WASHINGTON, Feb 14 — Donald Trump's respected former chief of staff let rip against the “illegal” scheme in Ukraine that led to impeachment, The Atlantic reported yesterday, drawing an angry response from the US president.
In an unusually blunt speech late Wednesday, retired Marine Corps general John Kelly also criticised Trump's policies on North Korea, immigration and intervention in the case of a special forces soldier accused of war crimes.
Kelly, who served in the White House from 2017-2019, sprang to the defence of national security advisor Alexander Vindman, who testified against Trump in his impeachment probe, only to be fired last Friday in apparent retaliation.
Vindman lodged an alert after hearing Trump make his now infamous phone call to new Ukrainian President Volodymyr Zelensky in July last year, demanding a probe into Democratic presidential opponent Joe Biden.
Vindman, a decorated army officer, was reacting as he should any time on hearing “an illegal order,” Kelly said in the address at Drew University in New Jersey, The Atlantic reported.
“We teach them, 'Don’t follow an illegal order. And if you're ever given one, you'll raise it to whoever gives it to you that this is an illegal order, and then tell your boss.'”
Responding on Twitter, Trump disparaged Kelly as in “way over his head” as chief of staff.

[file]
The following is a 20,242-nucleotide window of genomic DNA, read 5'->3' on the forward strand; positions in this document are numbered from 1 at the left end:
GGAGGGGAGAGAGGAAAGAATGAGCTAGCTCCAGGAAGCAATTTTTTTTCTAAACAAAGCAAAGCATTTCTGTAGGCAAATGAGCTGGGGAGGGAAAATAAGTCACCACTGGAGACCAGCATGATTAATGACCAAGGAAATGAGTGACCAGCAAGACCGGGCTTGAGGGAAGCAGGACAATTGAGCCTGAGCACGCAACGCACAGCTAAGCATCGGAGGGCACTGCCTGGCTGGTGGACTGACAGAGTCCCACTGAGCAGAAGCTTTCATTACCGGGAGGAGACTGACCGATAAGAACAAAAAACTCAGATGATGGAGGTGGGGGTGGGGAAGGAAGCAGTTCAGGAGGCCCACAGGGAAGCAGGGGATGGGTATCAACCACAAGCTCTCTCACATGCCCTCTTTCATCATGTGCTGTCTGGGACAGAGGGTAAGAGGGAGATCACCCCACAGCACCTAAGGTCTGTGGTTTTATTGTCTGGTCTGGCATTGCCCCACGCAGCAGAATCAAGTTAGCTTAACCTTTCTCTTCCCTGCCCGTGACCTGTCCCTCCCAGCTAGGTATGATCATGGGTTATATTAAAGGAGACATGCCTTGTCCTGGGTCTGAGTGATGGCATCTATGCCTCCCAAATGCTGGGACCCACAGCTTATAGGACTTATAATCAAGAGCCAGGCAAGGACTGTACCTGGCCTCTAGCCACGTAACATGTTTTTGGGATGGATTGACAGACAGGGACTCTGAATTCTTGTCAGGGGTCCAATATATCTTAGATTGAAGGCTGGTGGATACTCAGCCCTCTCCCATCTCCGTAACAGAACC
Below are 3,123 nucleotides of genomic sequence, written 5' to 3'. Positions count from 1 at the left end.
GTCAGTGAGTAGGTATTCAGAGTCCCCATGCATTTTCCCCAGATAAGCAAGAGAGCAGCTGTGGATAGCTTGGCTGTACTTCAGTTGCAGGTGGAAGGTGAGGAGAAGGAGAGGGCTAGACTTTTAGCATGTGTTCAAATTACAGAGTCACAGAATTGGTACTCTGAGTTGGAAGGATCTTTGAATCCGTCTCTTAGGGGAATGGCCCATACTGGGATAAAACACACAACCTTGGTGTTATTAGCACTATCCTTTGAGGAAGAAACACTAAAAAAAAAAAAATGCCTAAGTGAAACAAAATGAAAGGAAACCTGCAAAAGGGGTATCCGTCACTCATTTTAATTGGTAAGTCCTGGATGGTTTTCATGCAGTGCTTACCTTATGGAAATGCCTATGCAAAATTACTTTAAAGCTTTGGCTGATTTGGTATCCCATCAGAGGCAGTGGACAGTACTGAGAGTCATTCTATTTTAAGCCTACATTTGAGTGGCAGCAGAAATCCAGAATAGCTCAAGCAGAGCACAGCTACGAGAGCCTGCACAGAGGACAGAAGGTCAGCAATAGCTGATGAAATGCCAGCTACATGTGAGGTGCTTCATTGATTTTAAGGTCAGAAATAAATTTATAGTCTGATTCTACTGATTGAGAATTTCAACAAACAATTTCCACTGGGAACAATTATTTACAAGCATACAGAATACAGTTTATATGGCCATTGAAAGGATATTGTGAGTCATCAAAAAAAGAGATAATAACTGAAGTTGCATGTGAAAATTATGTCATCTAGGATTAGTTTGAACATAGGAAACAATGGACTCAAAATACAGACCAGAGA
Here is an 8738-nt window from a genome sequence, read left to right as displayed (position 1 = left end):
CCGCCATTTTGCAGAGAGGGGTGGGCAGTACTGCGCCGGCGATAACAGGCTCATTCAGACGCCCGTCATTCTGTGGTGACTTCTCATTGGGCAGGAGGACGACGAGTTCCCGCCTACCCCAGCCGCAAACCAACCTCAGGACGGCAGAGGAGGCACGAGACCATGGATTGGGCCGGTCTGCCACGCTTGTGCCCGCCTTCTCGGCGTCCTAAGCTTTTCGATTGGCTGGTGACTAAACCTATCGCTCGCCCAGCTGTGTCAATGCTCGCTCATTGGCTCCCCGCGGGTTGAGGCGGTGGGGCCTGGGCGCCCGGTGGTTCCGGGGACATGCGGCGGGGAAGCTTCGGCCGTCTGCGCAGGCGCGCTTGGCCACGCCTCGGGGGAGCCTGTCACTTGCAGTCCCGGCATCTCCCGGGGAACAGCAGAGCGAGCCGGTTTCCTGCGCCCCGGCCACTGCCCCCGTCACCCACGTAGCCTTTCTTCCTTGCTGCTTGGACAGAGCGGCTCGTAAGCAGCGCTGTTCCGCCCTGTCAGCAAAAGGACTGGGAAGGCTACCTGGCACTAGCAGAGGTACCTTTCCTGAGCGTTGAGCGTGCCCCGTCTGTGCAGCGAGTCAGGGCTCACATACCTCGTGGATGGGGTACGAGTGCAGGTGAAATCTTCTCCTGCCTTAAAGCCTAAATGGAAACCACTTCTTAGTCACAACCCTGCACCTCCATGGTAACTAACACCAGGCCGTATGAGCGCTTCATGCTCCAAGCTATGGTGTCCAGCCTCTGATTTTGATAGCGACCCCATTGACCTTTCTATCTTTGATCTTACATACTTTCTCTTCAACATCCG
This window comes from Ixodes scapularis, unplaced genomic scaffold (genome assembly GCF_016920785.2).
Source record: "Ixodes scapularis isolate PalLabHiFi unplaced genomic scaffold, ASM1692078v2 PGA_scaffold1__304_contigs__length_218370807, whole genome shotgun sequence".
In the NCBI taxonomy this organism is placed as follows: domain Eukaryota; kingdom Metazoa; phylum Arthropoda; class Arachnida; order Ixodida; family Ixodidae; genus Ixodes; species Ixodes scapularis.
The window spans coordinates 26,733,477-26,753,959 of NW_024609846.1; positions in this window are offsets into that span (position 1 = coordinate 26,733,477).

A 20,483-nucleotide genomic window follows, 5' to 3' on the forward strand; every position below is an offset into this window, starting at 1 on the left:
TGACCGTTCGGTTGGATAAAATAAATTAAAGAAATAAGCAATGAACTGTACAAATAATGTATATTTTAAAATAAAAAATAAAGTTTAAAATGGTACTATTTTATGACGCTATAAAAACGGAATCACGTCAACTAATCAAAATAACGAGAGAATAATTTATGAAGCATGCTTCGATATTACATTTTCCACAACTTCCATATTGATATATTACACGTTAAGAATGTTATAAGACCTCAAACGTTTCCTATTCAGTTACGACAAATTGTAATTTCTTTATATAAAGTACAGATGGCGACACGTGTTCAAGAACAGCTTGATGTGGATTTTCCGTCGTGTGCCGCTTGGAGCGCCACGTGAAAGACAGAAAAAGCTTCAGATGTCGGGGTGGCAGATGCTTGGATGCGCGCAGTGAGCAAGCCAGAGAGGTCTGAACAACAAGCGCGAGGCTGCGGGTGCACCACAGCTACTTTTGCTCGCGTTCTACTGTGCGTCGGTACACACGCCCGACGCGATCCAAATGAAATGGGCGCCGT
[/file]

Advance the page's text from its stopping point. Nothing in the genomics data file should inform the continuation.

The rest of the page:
“He came in with a bang, went out with a whimper, but like so many X's, he misses the action & just can't keep his mouth shut,” Trump said, adding that Kelly's silence was “a military and legal obligation.”
Kelly, who saw Trump up close during the heart of his first term, also criticised two of the president's highest profile initiatives.
He said a dramatic attempt to secure a breakthrough over North Korea's nuclear arsenal by meeting twice with leader Kim Jong-un had failed.
“He will never give his nuclear weapons up,” Kelly said of the North Korean leader. “I never did think Kim would do anything other than play us for a while, and he did that fairly effectively.”
Kelly, who led the US Southern Command responsible for operations in Central and South America from 2012-16, also blasted Trump's portrayal of illegal immigrants as dangerous criminals, saying “in fact, they're overwhelmingly good people.”
“They're not all rapists and they're not all murderers. And it's wrong to characterise them that way. I disagreed with the president a number of times,” he said.
He added that Trump's order for the military to reverse its expulsion of Navy SEAL Eddie Gallagher, after he was convicted of posing for a photograph with a dead prisoner in Iraq, was “the wrong thing to do.”
“Had I been there, I think I could have prevented it,” he said.
Gallagher was acquitted of charges that he knifed the wounded teenage prisoner to death before posing for the trophy photo. — AFP